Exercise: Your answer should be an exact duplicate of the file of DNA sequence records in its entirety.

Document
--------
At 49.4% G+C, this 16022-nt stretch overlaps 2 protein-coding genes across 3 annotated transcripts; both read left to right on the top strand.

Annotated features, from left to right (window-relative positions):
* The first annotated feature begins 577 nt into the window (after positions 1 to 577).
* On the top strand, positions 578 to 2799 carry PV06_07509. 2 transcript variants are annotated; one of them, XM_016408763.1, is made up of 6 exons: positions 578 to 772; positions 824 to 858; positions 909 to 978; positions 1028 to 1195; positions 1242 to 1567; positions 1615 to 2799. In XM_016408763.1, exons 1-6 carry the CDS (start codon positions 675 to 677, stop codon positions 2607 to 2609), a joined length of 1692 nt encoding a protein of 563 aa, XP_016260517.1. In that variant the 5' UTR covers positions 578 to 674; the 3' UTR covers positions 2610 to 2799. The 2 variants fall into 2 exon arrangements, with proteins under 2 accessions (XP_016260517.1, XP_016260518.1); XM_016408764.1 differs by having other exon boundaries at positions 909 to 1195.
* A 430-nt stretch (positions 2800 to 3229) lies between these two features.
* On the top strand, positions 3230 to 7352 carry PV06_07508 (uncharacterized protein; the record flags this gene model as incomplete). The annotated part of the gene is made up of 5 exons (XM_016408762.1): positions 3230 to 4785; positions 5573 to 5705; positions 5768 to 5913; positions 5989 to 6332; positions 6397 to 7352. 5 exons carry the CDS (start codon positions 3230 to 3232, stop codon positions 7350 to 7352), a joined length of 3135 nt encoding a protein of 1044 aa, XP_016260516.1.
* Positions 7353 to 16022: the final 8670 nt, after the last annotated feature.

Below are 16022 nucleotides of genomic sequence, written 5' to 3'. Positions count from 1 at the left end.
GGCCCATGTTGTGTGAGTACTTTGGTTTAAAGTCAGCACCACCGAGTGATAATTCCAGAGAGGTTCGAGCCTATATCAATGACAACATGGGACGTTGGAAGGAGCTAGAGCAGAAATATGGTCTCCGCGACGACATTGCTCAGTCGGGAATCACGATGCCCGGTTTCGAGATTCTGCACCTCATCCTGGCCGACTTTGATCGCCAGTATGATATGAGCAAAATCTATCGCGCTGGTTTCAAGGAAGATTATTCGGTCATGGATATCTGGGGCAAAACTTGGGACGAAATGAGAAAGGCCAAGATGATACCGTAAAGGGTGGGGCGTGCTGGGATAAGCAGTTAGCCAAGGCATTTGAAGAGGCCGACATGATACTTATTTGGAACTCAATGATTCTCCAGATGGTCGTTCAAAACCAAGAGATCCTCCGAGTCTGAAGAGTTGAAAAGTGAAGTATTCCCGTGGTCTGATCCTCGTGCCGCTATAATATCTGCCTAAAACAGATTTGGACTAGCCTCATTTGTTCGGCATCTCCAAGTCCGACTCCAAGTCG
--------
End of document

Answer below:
At 49.4% G+C, this 16022-nt stretch overlaps 2 protein-coding genes across 3 annotated transcripts; both read left to right on the top strand.

Annotated features, from left to right (window-relative positions):
* The first annotated feature begins 577 nt into the window (after positions 1 to 577).
* On the top strand, positions 578 to 2799 carry PV06_07509. 2 transcript variants are annotated; one of them, XM_016408763.1, is made up of 6 exons: positions 578 to 772; positions 824 to 858; positions 909 to 978; positions 1028 to 1195; positions 1242 to 1567; positions 1615 to 2799. In XM_016408763.1, exons 1-6 carry the CDS (start codon positions 675 to 677, stop codon positions 2607 to 2609), a joined length of 1692 nt encoding a protein of 563 aa, XP_016260517.1. In that variant the 5' UTR covers positions 578 to 674; the 3' UTR covers positions 2610 to 2799. The 2 variants fall into 2 exon arrangements, with proteins under 2 accessions (XP_016260517.1, XP_016260518.1); XM_016408764.1 differs by having other exon boundaries at positions 909 to 1195.
* A 430-nt stretch (positions 2800 to 3229) lies between these two features.
* On the top strand, positions 3230 to 7352 carry PV06_07508 (uncharacterized protein; the record flags this gene model as incomplete). The annotated part of the gene is made up of 5 exons (XM_016408762.1): positions 3230 to 4785; positions 5573 to 5705; positions 5768 to 5913; positions 5989 to 6332; positions 6397 to 7352. 5 exons carry the CDS (start codon positions 3230 to 3232, stop codon positions 7350 to 7352), a joined length of 3135 nt encoding a protein of 1044 aa, XP_016260516.1.
* Positions 7353 to 16022: the final 8670 nt, after the last annotated feature.

Below are 16022 nucleotides of genomic sequence, written 5' to 3'. Positions count from 1 at the left end.
GGCCCATGTTGTGTGAGTACTTTGGTTTAAAGTCAGCACCACCGAGTGATAATTCCAGAGAGGTTCGAGCCTATATCAATGACAACATGGGACGTTGGAAGGAGCTAGAGCAGAAATATGGTCTCCGCGACGACATTGCTCAGTCGGGAATCACGATGCCCGGTTTCGAGATTCTGCACCTCATCCTGGCCGACTTTGATCGCCAGTATGATATGAGCAAAATCTATCGCGCTGGTTTCAAGGAAGATTATTCGGTCATGGATATCTGGGGCAAAACTTGGGACGAAATGAGAAAGGCCAAGATGATACCGTAAAGGGTGGGGCGTGCTGGGATAAGCAGTTAGCCAAGGCATTTGAAGAGGCCGACATGATACTTATTTGGAACTCAATGATTCTCCAGATGGTCGTTCAAAACCAAGAGATCCTCCGAGTCTGAAGAGTTGAAAAGTGAAGTATTCCCGTGGTCTGATCCTCGTGCCGCTATAATATCTGCCTAAAACAGATTTGGACTAGCCTCATTTGTTCGGCATCTCCAAGTCCGACTCCAAGTCG